A Prepper who begins to become Self-Reliant experiences a mental shift and begins to see things such as a grocery store as a warehouse that is utilized to stock up their own storage.
Aspire to have a year’s supply of every needful thing
The natural outgrowth of becoming truly Self-Reliant is to feel compelled to store things up that are essential for our family’s ensured safety, comfort and existence. Every needful thing teaches us to consider the possibility of storing up a supply of every item that we purchase which we truly need. What is a need? Simply put, it is something that it would be difficult or impacting to have to live without. This includes; food, clothing, water, heat, power, home medical supplies, fire starters, light and so on.
It is obviously not prudent to just purchase a year’s supply of every needful thing. Instead, it is a goal that is pursued relentlessly by the Self Reliant Person and is adjusted for each item of consideration. For example, it is quite inexpensive and easy to acquire a year’s supply of ketchup – at most a family will probably use 2 bottles a month. Therefore, purchasing 24 bottles would give you a year’s supply. However, a year supply of something like water, which is consumed every day, requires a very different approach. It is not feasible to store a year supply of water unless you have your own water tower. There are other options available though which include such things as; drilling a well, installing a rain catchment system, being situated near a body of water. Several of these options would require filtering the water that you acquire. For the money spent on a filtering system, such as a Berkey filter, it becomes prudent to purchase filtering capability for the system that will last several years. Each item is adjusted in quantity and time by its own consideration.
One year is not a magic number. It is, however, a measure which provides us with a lengthy buffer to recover from whatever has happened. It also allows us to be charitable towards others who have fallen on hard times without it creating a severe impact on us. Imagine an unprepared neighbor or friend having their bread winner incapacitated for a period of time and not being able to provide for themselves. You are not impacted by their crisis and because you have a year’s supply stored up, you have the opportunity to assist them by opening your storage to them and allowing them to take what they need without it causing you an economic impact and with very little added risk to yourself.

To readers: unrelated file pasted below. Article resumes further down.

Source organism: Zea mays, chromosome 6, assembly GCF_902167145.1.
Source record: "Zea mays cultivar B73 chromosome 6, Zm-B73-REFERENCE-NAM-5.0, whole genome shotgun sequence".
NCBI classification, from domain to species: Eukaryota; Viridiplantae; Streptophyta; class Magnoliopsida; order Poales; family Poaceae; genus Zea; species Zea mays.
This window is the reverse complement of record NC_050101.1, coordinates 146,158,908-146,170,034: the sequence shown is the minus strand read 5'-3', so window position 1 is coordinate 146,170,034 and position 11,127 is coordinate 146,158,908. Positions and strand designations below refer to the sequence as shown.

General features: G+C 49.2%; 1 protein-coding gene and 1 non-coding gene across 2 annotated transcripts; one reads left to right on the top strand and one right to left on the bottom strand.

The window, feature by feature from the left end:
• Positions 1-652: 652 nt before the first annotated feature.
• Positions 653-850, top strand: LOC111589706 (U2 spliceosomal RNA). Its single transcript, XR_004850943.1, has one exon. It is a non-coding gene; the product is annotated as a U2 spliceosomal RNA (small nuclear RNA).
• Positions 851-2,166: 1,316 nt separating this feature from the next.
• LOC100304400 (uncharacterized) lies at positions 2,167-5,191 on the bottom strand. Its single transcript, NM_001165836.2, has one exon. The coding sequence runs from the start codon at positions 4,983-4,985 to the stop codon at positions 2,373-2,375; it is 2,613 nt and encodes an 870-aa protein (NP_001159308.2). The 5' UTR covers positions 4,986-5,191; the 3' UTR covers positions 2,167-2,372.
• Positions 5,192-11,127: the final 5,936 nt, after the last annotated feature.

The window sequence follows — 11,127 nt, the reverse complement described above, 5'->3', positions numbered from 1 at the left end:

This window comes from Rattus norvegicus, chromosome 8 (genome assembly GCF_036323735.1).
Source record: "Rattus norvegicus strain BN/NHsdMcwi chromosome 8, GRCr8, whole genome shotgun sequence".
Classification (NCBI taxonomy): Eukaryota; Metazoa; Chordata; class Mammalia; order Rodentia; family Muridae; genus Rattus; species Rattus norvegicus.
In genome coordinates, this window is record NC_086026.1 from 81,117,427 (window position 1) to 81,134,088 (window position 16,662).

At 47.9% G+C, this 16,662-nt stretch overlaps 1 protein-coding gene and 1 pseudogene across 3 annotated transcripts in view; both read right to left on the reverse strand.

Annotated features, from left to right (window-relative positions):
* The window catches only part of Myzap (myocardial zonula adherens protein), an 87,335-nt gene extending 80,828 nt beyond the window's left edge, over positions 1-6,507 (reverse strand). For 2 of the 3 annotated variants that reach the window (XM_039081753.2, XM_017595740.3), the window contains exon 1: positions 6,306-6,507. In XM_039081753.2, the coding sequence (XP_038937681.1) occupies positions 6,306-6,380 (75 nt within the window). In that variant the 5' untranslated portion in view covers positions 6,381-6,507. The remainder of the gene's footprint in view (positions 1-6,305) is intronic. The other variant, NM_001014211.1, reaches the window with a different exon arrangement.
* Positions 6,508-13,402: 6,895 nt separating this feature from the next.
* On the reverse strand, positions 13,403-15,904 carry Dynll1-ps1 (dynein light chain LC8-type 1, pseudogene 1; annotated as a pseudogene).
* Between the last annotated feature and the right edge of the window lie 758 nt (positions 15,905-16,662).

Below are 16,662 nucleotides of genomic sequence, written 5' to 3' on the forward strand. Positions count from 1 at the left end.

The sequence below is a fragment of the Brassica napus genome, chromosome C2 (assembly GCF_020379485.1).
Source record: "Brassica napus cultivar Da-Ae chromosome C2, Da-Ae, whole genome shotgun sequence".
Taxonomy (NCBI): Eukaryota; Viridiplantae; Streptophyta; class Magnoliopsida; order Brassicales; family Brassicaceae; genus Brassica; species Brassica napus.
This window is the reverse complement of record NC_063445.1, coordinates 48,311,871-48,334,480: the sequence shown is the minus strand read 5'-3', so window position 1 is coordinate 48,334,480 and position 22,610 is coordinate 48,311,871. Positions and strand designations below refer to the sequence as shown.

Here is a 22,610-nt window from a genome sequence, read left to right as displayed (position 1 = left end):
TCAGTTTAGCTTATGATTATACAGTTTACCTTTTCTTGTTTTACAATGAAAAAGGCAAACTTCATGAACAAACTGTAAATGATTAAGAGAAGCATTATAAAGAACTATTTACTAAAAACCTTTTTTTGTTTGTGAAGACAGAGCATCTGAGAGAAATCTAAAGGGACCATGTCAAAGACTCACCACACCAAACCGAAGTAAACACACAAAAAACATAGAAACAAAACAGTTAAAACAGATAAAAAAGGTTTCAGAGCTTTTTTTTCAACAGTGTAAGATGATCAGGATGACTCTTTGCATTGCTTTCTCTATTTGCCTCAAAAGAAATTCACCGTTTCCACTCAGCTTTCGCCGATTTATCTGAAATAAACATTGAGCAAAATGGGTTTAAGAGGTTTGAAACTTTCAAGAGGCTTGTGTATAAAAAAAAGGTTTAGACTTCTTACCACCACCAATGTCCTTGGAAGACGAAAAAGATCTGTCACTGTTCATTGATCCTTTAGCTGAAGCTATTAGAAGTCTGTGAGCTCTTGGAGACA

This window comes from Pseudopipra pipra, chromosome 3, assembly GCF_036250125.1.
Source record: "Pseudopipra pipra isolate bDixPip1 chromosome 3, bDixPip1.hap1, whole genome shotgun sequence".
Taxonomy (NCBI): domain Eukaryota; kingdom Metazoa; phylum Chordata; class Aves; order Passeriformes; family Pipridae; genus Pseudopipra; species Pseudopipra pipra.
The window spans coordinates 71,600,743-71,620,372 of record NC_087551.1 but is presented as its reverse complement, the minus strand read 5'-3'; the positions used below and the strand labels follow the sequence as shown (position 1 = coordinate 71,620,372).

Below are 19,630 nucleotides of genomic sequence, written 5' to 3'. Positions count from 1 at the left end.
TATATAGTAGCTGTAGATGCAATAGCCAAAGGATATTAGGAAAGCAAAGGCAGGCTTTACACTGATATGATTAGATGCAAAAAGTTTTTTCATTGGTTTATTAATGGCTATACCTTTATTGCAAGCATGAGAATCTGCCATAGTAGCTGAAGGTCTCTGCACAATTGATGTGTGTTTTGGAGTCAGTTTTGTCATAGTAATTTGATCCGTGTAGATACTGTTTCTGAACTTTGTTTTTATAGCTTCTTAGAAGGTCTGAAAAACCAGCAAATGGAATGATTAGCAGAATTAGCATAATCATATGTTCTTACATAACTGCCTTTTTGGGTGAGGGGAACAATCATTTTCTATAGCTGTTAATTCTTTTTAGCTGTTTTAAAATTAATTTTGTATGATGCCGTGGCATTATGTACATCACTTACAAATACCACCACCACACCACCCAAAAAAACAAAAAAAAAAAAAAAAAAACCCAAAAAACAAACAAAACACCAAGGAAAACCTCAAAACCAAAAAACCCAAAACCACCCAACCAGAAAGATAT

Begin by striving to build up a 3 month supply, then double it and double it again. Once you’ve accomplished the first three months, you will have an idea of the amount of time and money it will take to acquire a year’s supply.
The Prepper who is striving to build a year’s supply of every needful thing will experience a dramatic reduction in stress and inverse increase in peace as they begin meeting goals on the path to achieving this principle.
The impact of living The Principles of Preparedness
When teaching these Principles, the question is inevitably asked “What if nothing ever happens that I need my supplies for?” To which I respond, “That would be wonderful!” Most people don’t get it right away, but let’s consider it.
Consider if you adjusted your life and lived for years under these principles. What impact would there be if nothing happened that required you to survive off your stores? Might it be possible that in following these principles you will have created a new life for yourself that is infinitely better than it would be otherwise? Would you possibly have spent that time living in peace, without stress and with a much higher level of confidence, satisfaction and self -esteem? I can testify to you that this is indeed what will happen! In fact, the mere application of these principles in your life will allow you to weather small crises without them even registering a bump in the continuity of your life. When you are living a Self-Reliance lifestyle with a full year’s supply, not having an income for a month is inconsequential. If you fully commit to living these principles, do you see how this would be the outcome? Would that serve you to be able to live that way?
Consider also that as you develop a year supply of every needful thing, you are to live off of that supply. You don’t just package things up and leave them in a corner to gather dust. You consume your supply each month and at the end of four weeks, go to the “warehouse” (aka grocery store, etc.) and replenish your supply with six weeks worth of what was consumed. This allows you to continuously grow your storage with little to no visible impact to you. And, if times are tough financially, you can extend to 8 or 12 weeks without it stressing your family.
As you become these Principles, you will experience breaking free of the slavery of debt, a ‘career’, of “keeping up with the Jones’s” and most importantly, the stress of trying to live month to month. What you will find instead is that you are able to fully experience life and truly enjoy the blessings of your family.
All the while knowing that the secret to a happy life is wrapped up in a little concept called being a “Prepper”!
– Inspired by a talk by James E. Faust